7
by jf (not verified) :: Sun, 02/06/2011 - 12:34pm

I think the problem here is with Mr Silver's use of adjectives. Why should a variance of 10.4 pts be considered "extremely high?" I'm inclined to think that if the "Vegas" lines only predict games to within 10.4 pts, then that's as good as games can be expected to be predicted.
Another factor might be that game lines for obvious statistical reasons will never be more than +/-20 pts, and rarely over 14. Of course actual games quite often result in winning margins well over 14 or 20 pts.
His examples of a handful of Super Bowls that wildly missed the predicted line is exactly why average line miss should be expected to be high. Just because the Raiders covered the spread by 32 pts in 1983 doesn't mean you can say the predicted line was way off.

12
by bigtencrazy (not verified) :: Sun, 02/06/2011 - 3:47pm

For those not aware Silver founded Baseball Prospectus and is now a highly regarded political analyst from a stats perspective.

Before folks fob him off with a wave of a hand as some non-football writer wading in unfamiliar waters they should pause and reconsider.

17
by jackgibbs :: Mon, 02/07/2011 - 4:19am

right, but his point seems to be that a close spread does not guarantee a close game. Every one here is saying that vegas doesn't CARE about the final outcome, just that equal money is being laid on each side. So the article is kind of meh, who cares.

in fact, this line says it all: "The point spread was a relatively unbiased predictor of the final score: that is, teams favored by 5 points in fact won by about 5 points on average."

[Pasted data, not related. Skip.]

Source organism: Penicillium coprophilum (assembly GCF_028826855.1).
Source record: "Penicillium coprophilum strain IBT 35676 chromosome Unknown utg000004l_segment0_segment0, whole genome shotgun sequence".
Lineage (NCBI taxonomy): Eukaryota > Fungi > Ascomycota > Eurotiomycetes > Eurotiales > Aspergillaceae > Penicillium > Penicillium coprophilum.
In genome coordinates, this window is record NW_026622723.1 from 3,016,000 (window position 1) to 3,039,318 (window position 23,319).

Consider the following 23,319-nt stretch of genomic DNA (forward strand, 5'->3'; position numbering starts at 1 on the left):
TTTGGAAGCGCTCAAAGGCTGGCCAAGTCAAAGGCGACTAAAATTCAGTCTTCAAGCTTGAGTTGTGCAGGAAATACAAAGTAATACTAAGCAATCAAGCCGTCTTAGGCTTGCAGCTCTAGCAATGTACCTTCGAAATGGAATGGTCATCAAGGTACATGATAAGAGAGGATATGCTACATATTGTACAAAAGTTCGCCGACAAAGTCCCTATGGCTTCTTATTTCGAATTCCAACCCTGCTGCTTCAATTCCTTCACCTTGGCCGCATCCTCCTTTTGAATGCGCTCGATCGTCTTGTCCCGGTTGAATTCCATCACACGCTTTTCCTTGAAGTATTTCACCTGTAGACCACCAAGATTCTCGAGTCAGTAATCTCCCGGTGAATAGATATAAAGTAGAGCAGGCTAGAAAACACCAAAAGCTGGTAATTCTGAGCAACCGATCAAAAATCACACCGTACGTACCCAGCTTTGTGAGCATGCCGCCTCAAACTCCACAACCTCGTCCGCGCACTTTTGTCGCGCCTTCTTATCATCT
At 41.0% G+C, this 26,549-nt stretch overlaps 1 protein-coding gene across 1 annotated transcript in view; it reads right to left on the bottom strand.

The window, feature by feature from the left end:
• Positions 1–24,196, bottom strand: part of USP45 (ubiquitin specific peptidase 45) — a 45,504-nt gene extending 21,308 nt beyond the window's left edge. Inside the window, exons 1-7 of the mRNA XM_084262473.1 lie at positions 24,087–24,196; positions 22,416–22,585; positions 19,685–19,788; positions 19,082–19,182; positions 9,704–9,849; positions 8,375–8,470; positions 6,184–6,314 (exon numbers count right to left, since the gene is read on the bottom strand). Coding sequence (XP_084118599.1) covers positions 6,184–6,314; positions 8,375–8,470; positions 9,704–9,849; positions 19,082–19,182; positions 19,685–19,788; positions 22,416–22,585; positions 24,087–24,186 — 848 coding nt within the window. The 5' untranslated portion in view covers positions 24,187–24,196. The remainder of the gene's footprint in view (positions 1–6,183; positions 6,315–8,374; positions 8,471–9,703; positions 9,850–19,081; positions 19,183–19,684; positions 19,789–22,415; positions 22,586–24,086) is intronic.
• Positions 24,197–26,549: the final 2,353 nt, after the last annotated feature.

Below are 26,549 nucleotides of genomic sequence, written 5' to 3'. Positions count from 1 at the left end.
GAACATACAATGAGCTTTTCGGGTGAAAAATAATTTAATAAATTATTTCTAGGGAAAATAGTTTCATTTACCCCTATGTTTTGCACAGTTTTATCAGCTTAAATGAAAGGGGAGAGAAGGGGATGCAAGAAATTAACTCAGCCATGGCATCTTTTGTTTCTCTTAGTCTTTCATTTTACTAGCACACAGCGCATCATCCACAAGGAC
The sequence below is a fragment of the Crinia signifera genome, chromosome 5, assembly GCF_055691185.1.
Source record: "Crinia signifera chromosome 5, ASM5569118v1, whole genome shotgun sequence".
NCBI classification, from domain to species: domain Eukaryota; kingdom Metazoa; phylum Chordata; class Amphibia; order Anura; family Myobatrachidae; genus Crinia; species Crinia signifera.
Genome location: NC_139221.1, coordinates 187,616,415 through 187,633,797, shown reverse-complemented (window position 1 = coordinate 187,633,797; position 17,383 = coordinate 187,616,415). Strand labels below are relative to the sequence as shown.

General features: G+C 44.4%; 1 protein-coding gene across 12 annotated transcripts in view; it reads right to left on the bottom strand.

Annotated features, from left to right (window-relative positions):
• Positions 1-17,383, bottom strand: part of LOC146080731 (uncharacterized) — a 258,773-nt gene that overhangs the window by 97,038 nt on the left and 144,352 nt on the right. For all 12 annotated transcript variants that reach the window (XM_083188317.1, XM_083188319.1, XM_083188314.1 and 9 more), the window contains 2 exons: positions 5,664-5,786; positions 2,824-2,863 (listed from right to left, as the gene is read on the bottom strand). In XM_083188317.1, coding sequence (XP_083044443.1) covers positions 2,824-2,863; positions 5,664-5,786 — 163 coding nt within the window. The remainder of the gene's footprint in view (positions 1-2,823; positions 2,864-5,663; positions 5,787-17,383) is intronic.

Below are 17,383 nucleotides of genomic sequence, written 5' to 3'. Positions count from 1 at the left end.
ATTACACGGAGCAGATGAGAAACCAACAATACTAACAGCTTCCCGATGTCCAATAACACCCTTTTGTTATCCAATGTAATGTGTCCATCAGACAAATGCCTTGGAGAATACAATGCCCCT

that's why books are still in business.

18
by IB (not verified) :: Mon, 02/07/2011 - 11:11am

The "Vegas only cares about equal money on each side" thing is a huge, huge myth. Vegas takes positions on games all the time. For example, Vegas books took way more money on Auburn for the past NC game, but moved the line from Auburn -3 to -2.5 before the game; in other words, they asked for even more Auburn money. This doesn't usually happen in the Super Bowl, because there's too much at stake, but they'll take sides there as well (almost every book got clobbered in the NYG/NYE Super Bowl).

That's why it's also not true that the average bettor wins 50% if his bets and the books make the rest back on the spread. The average monkey wins 50% of his bets. The average bettor is a lot closer to 47%, because they see all sorts of "can't miss easy money" where Vegas is actually taking the other side. Bettors still win a healthy percentage of those, but not even 50%.

Also, the article is unclear about how good of a predictive tool is possible. Either he's saying "we should have a better system than this," which, OK, talk is cheap, or he's saying "we do have better systems than this," which I've found is pretty much untrue. Even beloved DVOA performs pretty crappy setting margins on a game by game basis; I'd much rather bet against DVOA than Vegas lines.

19
by commissionerleaf :: Mon, 02/07/2011 - 6:49pm

A close spread not only doesn't mean a close game, nor is it even intended to mean that. The spread is not an indication of the expected distance between the final scores of both teams, it is intended to indicate the distance between the relative likelihood of winning for both teams, modified by their propensity to score.

Thus, a low spread either means low scoring teams (thus, more standard deviations or fractions thereof in the expected score per actual point allocated in the spread) or evenly matched teams (little basis for allocating a spread). Or both.

20
by takeitdown :: Tue, 02/08/2011 - 5:57pm

This is the key. Imagine two completely equally matched teams, both with giant variations to their games. They both won 10 games in the regular season 40-0 and lost 6 games 40-0.

The point spread would be 0, or even, but the likelihood is the game is going to be 40-0 one way or the other. The even point spread simply means they don't know which team will come out on top. I've always favored odds to spreads.